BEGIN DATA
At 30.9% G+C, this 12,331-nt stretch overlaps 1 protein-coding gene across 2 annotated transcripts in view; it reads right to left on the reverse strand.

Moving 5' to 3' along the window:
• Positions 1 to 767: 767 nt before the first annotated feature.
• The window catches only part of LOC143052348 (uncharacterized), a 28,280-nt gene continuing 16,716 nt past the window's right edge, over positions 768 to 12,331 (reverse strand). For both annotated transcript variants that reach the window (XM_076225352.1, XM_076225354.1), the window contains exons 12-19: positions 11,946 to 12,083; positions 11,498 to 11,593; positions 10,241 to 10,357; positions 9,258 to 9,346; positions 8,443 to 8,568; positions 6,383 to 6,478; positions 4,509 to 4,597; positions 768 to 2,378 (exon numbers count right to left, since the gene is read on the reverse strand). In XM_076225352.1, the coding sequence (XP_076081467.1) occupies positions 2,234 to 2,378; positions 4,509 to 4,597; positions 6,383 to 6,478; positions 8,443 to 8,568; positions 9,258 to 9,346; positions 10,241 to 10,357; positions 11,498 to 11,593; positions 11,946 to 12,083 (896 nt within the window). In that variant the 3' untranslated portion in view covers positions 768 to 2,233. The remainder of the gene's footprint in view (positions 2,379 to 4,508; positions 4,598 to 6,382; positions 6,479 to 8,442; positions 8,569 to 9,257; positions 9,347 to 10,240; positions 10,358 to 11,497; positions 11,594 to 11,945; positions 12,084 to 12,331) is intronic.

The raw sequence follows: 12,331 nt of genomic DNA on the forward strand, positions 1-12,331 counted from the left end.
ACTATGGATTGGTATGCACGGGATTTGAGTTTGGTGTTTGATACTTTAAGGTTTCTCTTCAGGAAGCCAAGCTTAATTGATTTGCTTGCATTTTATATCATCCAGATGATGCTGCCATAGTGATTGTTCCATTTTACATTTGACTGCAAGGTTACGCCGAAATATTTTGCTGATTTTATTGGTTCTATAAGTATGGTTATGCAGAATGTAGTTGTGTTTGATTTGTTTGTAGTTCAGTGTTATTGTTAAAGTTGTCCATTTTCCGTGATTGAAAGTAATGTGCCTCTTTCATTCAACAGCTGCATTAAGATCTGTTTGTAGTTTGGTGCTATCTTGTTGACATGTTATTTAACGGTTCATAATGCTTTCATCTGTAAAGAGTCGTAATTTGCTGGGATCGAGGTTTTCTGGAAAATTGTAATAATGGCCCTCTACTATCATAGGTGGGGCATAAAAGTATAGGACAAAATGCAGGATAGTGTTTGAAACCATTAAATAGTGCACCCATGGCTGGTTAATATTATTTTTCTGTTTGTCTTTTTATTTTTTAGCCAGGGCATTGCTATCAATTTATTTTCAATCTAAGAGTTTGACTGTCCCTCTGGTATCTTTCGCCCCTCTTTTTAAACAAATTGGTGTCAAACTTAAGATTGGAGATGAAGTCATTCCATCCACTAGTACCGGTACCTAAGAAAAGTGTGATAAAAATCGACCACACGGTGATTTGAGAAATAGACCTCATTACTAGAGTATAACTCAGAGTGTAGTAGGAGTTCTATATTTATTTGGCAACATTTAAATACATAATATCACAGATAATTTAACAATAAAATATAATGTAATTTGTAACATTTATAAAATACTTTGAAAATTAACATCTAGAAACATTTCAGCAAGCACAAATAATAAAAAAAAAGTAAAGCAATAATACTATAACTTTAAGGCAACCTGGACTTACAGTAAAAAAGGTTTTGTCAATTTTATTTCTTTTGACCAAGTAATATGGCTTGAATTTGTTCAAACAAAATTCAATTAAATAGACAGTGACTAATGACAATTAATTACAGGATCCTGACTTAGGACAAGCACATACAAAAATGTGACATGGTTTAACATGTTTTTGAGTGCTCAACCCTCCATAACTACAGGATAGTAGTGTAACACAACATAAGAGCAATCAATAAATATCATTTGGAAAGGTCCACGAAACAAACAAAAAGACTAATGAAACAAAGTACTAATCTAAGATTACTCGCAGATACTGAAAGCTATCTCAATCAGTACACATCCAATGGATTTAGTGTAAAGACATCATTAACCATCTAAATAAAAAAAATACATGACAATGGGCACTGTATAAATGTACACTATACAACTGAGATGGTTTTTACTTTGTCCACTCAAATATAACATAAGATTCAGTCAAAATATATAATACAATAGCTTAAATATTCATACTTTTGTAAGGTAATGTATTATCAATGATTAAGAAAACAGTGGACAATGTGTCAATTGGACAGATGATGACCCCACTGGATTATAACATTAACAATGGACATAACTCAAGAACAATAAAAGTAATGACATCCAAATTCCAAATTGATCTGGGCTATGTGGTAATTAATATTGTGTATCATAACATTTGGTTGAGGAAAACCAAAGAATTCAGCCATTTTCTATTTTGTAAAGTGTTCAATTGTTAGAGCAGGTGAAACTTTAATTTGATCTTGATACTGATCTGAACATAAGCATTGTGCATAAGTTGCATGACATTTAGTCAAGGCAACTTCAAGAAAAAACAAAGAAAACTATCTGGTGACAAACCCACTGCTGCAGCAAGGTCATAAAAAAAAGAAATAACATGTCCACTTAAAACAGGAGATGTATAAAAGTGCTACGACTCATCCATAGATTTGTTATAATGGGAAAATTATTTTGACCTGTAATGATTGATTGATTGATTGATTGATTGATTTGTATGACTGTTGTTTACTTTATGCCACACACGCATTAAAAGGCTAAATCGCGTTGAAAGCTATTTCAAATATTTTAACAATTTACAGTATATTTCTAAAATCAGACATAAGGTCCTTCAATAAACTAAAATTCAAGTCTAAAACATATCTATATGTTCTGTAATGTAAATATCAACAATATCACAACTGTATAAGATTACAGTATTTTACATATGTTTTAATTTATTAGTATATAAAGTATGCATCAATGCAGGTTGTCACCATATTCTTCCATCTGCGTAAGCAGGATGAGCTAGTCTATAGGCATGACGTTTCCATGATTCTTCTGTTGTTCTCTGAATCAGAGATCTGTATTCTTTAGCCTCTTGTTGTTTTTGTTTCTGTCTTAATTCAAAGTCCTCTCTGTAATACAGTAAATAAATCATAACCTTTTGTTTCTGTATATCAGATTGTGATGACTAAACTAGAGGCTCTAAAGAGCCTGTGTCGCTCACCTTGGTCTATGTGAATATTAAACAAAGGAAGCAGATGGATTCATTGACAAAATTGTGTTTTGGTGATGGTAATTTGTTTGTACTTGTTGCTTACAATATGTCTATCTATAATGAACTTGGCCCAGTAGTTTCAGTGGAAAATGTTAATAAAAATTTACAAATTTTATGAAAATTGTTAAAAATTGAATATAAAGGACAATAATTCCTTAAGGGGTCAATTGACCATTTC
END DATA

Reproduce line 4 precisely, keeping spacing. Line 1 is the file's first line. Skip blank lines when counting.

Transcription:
• The window catches only part of LOC143052348 (uncharacterized), a 28,280-nt gene continuing 16,716 nt past the window's right edge, over positions 768 to 12,331 (reverse strand). For both annotated transcript variants that reach the window (XM_076225352.1, XM_076225354.1), the window contains exons 12-19: positions 11,946 to 12,083; positions 11,498 to 11,593; positions 10,241 to 10,357; positions 9,258 to 9,346; positions 8,443 to 8,568; positions 6,383 to 6,478; positions 4,509 to 4,597; positions 768 to 2,378 (exon numbers count right to left, since the gene is read on the reverse strand). In XM_076225352.1, the coding sequence (XP_076081467.1) occupies positions 2,234 to 2,378; positions 4,509 to 4,597; positions 6,383 to 6,478; positions 8,443 to 8,568; positions 9,258 to 9,346; positions 10,241 to 10,357; positions 11,498 to 11,593; positions 11,946 to 12,083 (896 nt within the window). In that variant the 3' untranslated portion in view covers positions 768 to 2,233. The remainder of the gene's footprint in view (positions 2,379 to 4,508; positions 4,598 to 6,382; positions 6,479 to 8,442; positions 8,569 to 9,257; positions 9,347 to 10,240; positions 10,358 to 11,497; positions 11,594 to 11,945; positions 12,084 to 12,331) is intronic.